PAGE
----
Die Frau ohne Schatten, Richard Strauss’ dark fairy tale which he referred to as his ‘problem child’, is a massive undertaking for any opera company. The difficulty in casting the five key roles with voices capable of riding Strauss’ enormous orchestral forces, plus the monumental challenges Hofmannsthal’s libretto poses to the production team, ensure that new stagings are few and far between. Leipzig Oper is therefore making a bold statement in choosing to mark the 150th anniversary of Strauss’ birth with a new production of FroSch (as he abbreviated the title in correspondence). I attended the general rehearsal, two days before opening night, and so this isn’t a formal review as such. A couple of singers occasionally marked their roles and there was the odd technical hiccup. What follows will, I hope, give an impression of the production and performance, which should encourage those within striking distance to grab a ticket.

Ulf Schirmer, Leipzig Opera’s Music Director, chose to present the score using Karl Böhm’s cuts, reasoning before the rehearsal that the opera uncut can drag. With cuts observed, and with tempi that never pushed forward too hard, the opera still fairly sped along. The Gewandhaus Orchestra, drawing on the dark string sound at its core, made this most opulent of Strauss scores sound terrific. The careful build-up of orchestration – with extra brass appearing in the final act – helped to create the most thrilling crescendos. Solos were well taken, especially the mini violin concerto for Keikobad’s messenger in Act III, the production making him out as a devil (stealing the best tunes).

Hungarian director Balázs Kovalik has created a powerfully gritty staging, much less fairy-tale like in its setting than Claus Guth’s recent production (La Scala and Covent Garden) which was heavily influenced by Magritte, Freud and The Interpretation of Dreams. An austere palace populated by marble statues is home to the Emperor and his wife, while Barak the dyer lives in a slum, which he scours for parts to repair televisions. Heike Scheele’s split level set is a marvel, transporting the seedy downtown into opera house opulence when the Nurse tempts Barak’s wife into agreeing to the horrible bargain to trade her shadow (i.e. the ability to have children) for a life of luxury. Buildings rise and fall, skew and twist to morph from one scene to the next. A bridge careers around the stage in Act III, on which the Nurse’s final confrontations with the Empress and Keikobad’s messenger take place.

Strauss revered Mozart and Hofmannsthal’s heavily symbolist libretto to FroSch drew parallels with Die Zauberflöte, just as Der Rosenkavalier could be seen as a response to Le nozze di Figaro. The Emperor and Empress are the noble counterparts to Tamino and Pamina, whereas Barak and his tracksuited wife are the lowly equivalents to Papageno and Papagena. What Kovalik does which is interesting is to introduce a suggestion of ‘wife-swapping’; the apparition of a youth, with which the Nurse tempts Barak’s wife, is a double of the Emperor who, at one point, whisks her off in a vessel drawn by attendants in kinky bondage leather. Barak – the only character in the opera (other than the absent Keikobad) who bears a name – is the most ‘human’ character, nowhere more so than when he succumbs to the Empress’ passionate kiss towards the end of Act II.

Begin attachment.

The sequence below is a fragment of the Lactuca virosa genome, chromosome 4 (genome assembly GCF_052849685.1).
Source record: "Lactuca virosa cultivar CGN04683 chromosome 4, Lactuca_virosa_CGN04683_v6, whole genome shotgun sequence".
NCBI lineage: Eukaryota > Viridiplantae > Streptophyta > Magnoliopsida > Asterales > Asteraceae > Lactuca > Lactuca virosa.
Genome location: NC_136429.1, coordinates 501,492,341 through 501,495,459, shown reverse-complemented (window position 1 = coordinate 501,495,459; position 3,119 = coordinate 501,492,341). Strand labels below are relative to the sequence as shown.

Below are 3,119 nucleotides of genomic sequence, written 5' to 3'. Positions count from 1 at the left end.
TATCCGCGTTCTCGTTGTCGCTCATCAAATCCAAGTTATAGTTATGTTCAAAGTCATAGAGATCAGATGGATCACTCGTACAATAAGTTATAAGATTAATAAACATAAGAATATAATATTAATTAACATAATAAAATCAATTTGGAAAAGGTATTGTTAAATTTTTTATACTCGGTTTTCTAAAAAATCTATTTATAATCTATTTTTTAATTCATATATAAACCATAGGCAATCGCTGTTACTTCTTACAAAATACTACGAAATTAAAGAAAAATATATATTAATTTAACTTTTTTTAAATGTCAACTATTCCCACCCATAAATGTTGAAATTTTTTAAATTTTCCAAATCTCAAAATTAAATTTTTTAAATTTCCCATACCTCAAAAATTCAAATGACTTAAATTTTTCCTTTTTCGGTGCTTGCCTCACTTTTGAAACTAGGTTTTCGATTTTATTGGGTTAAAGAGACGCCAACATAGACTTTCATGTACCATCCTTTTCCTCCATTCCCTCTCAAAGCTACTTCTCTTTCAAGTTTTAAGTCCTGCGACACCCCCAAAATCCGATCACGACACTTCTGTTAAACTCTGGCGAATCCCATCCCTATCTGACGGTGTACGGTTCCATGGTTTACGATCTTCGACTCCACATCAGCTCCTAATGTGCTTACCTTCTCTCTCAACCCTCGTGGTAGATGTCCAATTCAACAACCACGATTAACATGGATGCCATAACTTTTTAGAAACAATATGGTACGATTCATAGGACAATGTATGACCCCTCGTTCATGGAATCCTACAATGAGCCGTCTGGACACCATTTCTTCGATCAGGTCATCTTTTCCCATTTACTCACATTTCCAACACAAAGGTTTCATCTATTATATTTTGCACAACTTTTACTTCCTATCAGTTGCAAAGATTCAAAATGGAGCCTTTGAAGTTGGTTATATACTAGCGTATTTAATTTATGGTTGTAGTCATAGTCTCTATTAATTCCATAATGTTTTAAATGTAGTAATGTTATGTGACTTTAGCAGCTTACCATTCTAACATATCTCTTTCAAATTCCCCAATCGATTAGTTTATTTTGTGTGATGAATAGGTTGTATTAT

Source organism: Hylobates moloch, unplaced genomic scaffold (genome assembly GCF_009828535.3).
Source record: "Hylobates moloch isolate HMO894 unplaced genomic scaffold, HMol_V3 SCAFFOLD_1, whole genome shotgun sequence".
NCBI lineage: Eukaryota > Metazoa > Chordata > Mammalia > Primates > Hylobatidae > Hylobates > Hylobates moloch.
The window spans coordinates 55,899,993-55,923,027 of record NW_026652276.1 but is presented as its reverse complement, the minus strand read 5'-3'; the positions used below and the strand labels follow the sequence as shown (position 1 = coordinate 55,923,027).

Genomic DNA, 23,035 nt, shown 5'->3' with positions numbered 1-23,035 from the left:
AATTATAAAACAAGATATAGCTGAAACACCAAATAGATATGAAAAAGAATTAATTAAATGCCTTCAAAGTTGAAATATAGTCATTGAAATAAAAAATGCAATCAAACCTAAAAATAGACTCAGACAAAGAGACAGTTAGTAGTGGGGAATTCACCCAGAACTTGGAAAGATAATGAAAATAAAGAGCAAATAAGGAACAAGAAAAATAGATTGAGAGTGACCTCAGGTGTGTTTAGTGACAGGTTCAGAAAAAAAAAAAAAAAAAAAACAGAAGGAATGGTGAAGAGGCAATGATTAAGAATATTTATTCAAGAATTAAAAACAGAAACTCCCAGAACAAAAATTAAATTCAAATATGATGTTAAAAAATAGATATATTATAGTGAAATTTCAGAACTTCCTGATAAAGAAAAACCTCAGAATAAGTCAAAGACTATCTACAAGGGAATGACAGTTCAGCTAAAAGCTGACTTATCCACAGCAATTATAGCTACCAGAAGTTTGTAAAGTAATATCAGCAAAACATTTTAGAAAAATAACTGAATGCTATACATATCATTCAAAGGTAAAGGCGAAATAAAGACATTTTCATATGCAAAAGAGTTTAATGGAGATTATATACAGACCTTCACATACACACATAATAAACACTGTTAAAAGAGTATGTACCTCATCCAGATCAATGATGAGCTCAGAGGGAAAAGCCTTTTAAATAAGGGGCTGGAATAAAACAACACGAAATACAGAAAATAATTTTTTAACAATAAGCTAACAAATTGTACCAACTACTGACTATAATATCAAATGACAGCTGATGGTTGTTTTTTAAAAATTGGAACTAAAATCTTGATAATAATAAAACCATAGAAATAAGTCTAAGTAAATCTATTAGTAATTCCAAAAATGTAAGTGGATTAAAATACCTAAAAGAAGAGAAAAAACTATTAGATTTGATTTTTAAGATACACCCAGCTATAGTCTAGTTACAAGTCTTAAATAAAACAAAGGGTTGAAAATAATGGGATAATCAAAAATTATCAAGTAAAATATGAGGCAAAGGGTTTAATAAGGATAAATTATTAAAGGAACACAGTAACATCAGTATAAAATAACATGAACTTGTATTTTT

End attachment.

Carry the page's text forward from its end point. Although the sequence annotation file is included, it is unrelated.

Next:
A miscalculation comes at the end. While we’re used to seeing Papageno and Papagena duet among a flock of youngsters at the end of Die Zauberflöte, swamping the stage here with prams (what is the collective noun for prams?!) risks infecting what is a deeply poignant end to the opera with unintended comedy. Until this scene, I had wondered why the Falcon was represented by a child mouthing Olena Tokar’s off-stage voice.

The cast is mostly very strong, headed by the outstanding Empress of Simone Schneider who possesses a soprano of orchestra-cleaving power, but retains a warm, attractive tone. Burkhard Fritz, making his debut as the Emperor, makes an heroic Heldentenor sound. The role offers limited opportunities for detailed acting, although I liked Kovaliks’ decision to have the Emperor straitjacketed to represent his turning to stone. Jennifer Wilson matched Schneider for power as the Dyer’s wife, if purity of tone was occasionally lacking. Thomas Mayer was a solid Barak, lacking vocal colour, but in strong voice.

Doris Soffel’s red-suited Nurse is a sinister combination between a female Mephistopheles and Fanny Craddock. When she prepares the meal for Barak’s return, she is wheeled into a celebrity chef’s cookery programme – complete with giant TV set – with the five fish (representing the unborn children) sung by children in garish fish suits singing into microphones. Hell’s Kitchen indeed. Soffel, who has had a long career, is still capable of delivering a magnetic performance, and the Nurse’s fall from power was gripping. Kovalik, like Guth, can’t resist bringing the Nurse back at the close, although at least here it suggested, armed with her briefcase, she was accepting defeat before being packed off.

For an inventive production, fine singing and magnificent orchestral playing, this Leipzig Frau ohne Schatten deserves every success.



Mark Pullinger's flights to/ from Leipzig were sponsored by Ryanair.